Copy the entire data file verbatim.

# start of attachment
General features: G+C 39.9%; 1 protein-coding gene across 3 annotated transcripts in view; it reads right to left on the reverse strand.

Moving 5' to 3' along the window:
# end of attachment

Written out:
General features: G+C 39.9%; 1 protein-coding gene across 3 annotated transcripts in view; it reads right to left on the reverse strand.

Moving 5' to 3' along the window: